By Felice Tsui
The Hoffman Agency, San Jose
It’s no surprise that political communications are rapidly changing. This year’s State of the Union streamed live on YouTube for the first time, and Barack Obama participated in the first presidential AMA (ask-me-anything) in 2012.
Now, Medium is shaking up the blogosphere by giving politicians yet another non-media outlet to express their ideas. For instance, the White House posted the entire Fiscal Year 2016 Budget on Medium. Mitt Romney also announced that he was not running in the 2016 presidential elections on Medium.
But what exactly is it? Much like Blogger or Tumblr, Medium is a blogging platform that was started in 2012 by Twitter co-founders Biz Stone and Ev Williams. With its simple design that makes room for large-format photos, and a lack of advertisements and subscriptions, the platform is a melting pot for anyone’s Web content to be seen.
Medium is for thoughts that cannot fit in a 140-character tweet and belong in more long-form writing — like pieces featured in The New Yorker. That’s just the beginning of what appeals to politicians and interest groups.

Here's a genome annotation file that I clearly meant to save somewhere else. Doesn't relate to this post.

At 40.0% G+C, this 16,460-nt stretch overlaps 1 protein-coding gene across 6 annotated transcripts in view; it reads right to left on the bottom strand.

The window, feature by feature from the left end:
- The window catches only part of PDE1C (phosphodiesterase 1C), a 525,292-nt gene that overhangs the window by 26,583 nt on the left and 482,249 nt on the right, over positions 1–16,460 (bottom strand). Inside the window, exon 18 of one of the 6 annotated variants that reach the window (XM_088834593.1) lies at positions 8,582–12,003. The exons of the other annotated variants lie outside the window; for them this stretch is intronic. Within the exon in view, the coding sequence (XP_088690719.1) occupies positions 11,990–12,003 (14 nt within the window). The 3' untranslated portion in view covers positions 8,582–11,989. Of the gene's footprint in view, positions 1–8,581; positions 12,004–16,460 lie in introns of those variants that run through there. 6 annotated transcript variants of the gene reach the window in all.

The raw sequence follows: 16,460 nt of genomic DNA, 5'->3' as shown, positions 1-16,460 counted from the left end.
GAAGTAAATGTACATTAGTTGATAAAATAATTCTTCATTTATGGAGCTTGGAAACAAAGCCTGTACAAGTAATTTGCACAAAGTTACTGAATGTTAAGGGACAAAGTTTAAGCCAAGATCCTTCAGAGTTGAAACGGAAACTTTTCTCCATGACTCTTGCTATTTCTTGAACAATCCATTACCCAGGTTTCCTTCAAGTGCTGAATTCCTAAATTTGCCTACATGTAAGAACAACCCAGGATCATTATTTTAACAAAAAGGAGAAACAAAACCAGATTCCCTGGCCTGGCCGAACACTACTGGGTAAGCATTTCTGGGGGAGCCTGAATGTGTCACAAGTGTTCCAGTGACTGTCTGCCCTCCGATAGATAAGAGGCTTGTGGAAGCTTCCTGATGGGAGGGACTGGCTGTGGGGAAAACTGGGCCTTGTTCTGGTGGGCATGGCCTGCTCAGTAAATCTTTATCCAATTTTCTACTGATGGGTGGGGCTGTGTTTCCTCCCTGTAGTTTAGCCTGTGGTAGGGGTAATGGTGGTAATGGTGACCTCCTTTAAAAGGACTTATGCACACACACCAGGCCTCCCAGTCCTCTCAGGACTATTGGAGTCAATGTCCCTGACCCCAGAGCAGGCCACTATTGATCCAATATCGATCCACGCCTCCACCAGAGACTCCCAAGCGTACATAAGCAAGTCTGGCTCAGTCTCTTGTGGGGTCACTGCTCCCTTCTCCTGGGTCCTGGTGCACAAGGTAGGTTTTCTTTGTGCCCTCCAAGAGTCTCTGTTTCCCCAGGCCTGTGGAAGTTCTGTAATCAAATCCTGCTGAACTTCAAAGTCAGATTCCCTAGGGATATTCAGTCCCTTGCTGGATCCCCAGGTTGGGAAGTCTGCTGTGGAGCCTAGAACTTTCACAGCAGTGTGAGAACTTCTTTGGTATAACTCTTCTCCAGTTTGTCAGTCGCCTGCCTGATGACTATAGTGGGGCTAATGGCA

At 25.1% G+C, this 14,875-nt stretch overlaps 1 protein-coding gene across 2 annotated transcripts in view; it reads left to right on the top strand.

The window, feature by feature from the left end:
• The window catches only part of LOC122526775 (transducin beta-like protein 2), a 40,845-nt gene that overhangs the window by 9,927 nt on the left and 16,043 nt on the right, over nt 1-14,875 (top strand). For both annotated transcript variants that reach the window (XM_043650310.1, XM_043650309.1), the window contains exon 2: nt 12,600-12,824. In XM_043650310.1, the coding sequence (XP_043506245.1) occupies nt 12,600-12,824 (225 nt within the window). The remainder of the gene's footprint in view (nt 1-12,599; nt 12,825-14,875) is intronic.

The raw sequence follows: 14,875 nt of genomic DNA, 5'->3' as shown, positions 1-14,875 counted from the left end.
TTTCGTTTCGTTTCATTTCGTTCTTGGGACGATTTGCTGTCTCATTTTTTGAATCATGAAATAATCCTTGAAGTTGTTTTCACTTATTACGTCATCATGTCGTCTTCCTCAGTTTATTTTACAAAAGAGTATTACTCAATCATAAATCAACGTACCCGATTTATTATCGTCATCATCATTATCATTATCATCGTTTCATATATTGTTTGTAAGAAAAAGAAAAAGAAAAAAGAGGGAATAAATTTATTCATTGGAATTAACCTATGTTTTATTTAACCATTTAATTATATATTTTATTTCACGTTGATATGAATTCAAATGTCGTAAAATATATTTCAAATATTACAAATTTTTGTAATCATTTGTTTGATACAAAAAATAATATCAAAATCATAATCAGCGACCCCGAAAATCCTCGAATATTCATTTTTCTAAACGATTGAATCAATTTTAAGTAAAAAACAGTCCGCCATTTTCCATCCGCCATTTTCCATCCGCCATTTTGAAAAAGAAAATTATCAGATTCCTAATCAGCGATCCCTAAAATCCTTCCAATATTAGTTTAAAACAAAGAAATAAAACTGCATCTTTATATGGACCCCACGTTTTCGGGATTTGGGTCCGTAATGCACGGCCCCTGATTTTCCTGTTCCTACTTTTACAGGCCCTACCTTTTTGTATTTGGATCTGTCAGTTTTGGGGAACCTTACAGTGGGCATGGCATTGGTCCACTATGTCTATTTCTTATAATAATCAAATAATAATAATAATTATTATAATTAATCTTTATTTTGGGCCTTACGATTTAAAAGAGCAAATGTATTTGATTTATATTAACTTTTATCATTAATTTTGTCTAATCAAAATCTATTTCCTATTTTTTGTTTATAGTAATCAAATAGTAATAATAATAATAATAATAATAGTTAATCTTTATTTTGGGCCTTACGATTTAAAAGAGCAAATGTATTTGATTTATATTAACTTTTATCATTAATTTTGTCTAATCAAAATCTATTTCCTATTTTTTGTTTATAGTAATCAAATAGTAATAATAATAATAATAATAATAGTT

Senator Bob Casey of Pennsylvania, Senator David Price of North Carolina, House Representative Beto O’Rourke of Texas as well as many others use Medium. They find that it is one more channel on the Web to echo their messages and reach other influencers who are looking for that curated experience.
Medium ultimately fills a communications gap for politicians like Casey, Price and O’Rourke. It’s like native advertising (i.e., an article on a news website that was paid for by a sponsor), but without the cost. Many may argue that there is a plethora of op-ed forums where politicians can publish their opinions, but we know it’s not the easiest task to actually place one. Again, we see how the beauty of Medium is not just on its interface, but also in how it allows anyone (including politicians) the ability to create and publish their own news.
Medium also supplies its users with a suite of analytics that allows them to see who is reading their content. The analytics package is an advantageous tool that can be used to understand an audience. Offices can refine political messages by seeing what was actually read — not what was just clicked on and ignored.
Thus, as politicians continue to circumvent the traditional press through new communication outlets such as Medium, they essentially become their own publications. It’ll be interesting to see how Web writing will continue to transform in 2015 and on, and how our role as PR practitioners will shift to accommodate these new mediums.